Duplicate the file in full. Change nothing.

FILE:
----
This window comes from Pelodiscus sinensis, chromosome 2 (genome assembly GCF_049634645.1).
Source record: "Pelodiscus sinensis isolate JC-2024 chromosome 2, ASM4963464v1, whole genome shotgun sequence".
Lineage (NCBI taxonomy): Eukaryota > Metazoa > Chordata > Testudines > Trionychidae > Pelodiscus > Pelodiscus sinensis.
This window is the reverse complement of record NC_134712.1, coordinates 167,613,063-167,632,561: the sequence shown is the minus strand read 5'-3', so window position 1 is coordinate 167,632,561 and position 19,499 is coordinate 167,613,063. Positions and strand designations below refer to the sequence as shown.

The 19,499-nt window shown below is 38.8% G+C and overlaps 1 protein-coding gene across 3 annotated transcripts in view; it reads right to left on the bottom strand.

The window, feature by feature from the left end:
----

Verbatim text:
This window comes from Pelodiscus sinensis, chromosome 2 (genome assembly GCF_049634645.1).
Source record: "Pelodiscus sinensis isolate JC-2024 chromosome 2, ASM4963464v1, whole genome shotgun sequence".
Lineage (NCBI taxonomy): Eukaryota > Metazoa > Chordata > Testudines > Trionychidae > Pelodiscus > Pelodiscus sinensis.
This window is the reverse complement of record NC_134712.1, coordinates 167,613,063-167,632,561: the sequence shown is the minus strand read 5'-3', so window position 1 is coordinate 167,632,561 and position 19,499 is coordinate 167,613,063. Positions and strand designations below refer to the sequence as shown.

The 19,499-nt window shown below is 38.8% G+C and overlaps 1 protein-coding gene across 3 annotated transcripts in view; it reads right to left on the bottom strand.

The window, feature by feature from the left end: